February 27, 2016 9:00 am

Renewable energy in Saskatchewan: The untapped resource

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REGINA – The oil and gas sector has been humming in Saskatchewan for decades. We’re well known for it worldwide, but in environmental circles, we’re also known for our untapped renewable resources.

“We’ve got the best solar resource in all of Canada in Southern Saskatchewan,” Peter Prebble, director of environmental policy for the Saskatchewan Environmental Society, said.

“We do have an excellent wind resource. It’s arguably the best in the country,” James Glennie, president of SaskWind, said.

Even so, only 2.8 per cent of our energy comes from wind power, and less than one per cent comes from solar. We rely heavily on coal, widely known as a dirty form of energy since it generates high greenhouse gas emissions.

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The province has doubled down on their coal-fired production by directing green initiatives to a new technology called, carbon capture and storage (CCS). But the Boundary Dam experimental facility has failed to meet quotas and advocates say coal should be phased out.

In December, the UN organized an agreement between 195 countries to be rid of fossil fuels by 2050. It’s a first-of-its-kind agreement designed to avoid the worst effects of climate change.

“It’s time to move towards a renewable energy future in this province and around the world,” Prebble said.

SaskPower has laid out a plan to transition the grid to 50 per cent renewable energy by 2030. It’ll rely heavily on wind to achieve a 12 per cent target over 15 years.

It’s a good start, but not aggressive enough for advocates who point to nearby states with similar weather patterns. North Dakota’s grid is 17 per cent wind energy, and South Dakota was among the highest in North America at 25 per cent.

“So 22 per cent is not particularly aggressive. But, given the institutional barriers it is good,” Glennie said.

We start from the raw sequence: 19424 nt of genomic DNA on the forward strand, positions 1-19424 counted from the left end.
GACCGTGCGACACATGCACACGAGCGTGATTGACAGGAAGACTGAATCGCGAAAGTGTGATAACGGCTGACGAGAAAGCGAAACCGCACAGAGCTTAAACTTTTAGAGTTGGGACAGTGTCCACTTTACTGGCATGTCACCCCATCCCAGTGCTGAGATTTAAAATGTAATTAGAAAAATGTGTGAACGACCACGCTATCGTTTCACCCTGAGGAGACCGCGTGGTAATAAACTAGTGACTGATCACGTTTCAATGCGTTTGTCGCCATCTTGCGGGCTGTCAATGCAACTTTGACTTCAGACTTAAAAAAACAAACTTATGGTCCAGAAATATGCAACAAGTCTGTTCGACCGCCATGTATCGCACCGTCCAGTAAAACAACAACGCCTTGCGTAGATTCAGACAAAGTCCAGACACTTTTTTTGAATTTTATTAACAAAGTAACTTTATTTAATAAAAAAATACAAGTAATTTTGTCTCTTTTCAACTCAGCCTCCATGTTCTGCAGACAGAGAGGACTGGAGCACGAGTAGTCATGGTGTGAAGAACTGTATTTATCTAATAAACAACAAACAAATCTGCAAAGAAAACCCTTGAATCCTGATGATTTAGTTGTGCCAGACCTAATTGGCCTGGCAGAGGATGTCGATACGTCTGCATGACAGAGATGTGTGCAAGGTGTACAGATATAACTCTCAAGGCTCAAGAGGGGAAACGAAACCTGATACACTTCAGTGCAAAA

“We could theoretically generate 100 per cent of our electricity from wind, but the question then becomes what is the technical challenges and what is the cost.”

SaskPower already plans to spend $1.5 billion to get us to 22 per cent. Meantime, SaskWind is trying to increase the flow by starting what’s already become popular in European countries; community wind projects. They’re hoping for 10,000 investors to buy into a wind farm at $100 per share.

“What it allows people to do is individually benefit from wing electricity,” Glennie said.

” They invest money, and we pay a dividend. It’s like a simple share transaction.”

An investment that aims to pay out the dividend and pay-off its capital cost over ten to 15 years.

“The experience of Germany and Denmark is that where you have broad community ownership, there is strong support for these community projects,” he said.
Solar power, however, is a more expensive ask.

“A typical residential situation is under $20,000,” Sound Solar Systems Inc. vice president, Brooke Longpre said.

That would cover a typical five-kilowatt install of about 20 solar panels. It will give you 6500 kilowatt hours per year, taking a big chunk out of any monthly power bill, but it’ll take a long time for the investment to pay off, even if a homeowner takes advantage of a 20 per cent solar installation rebate from SaskPower.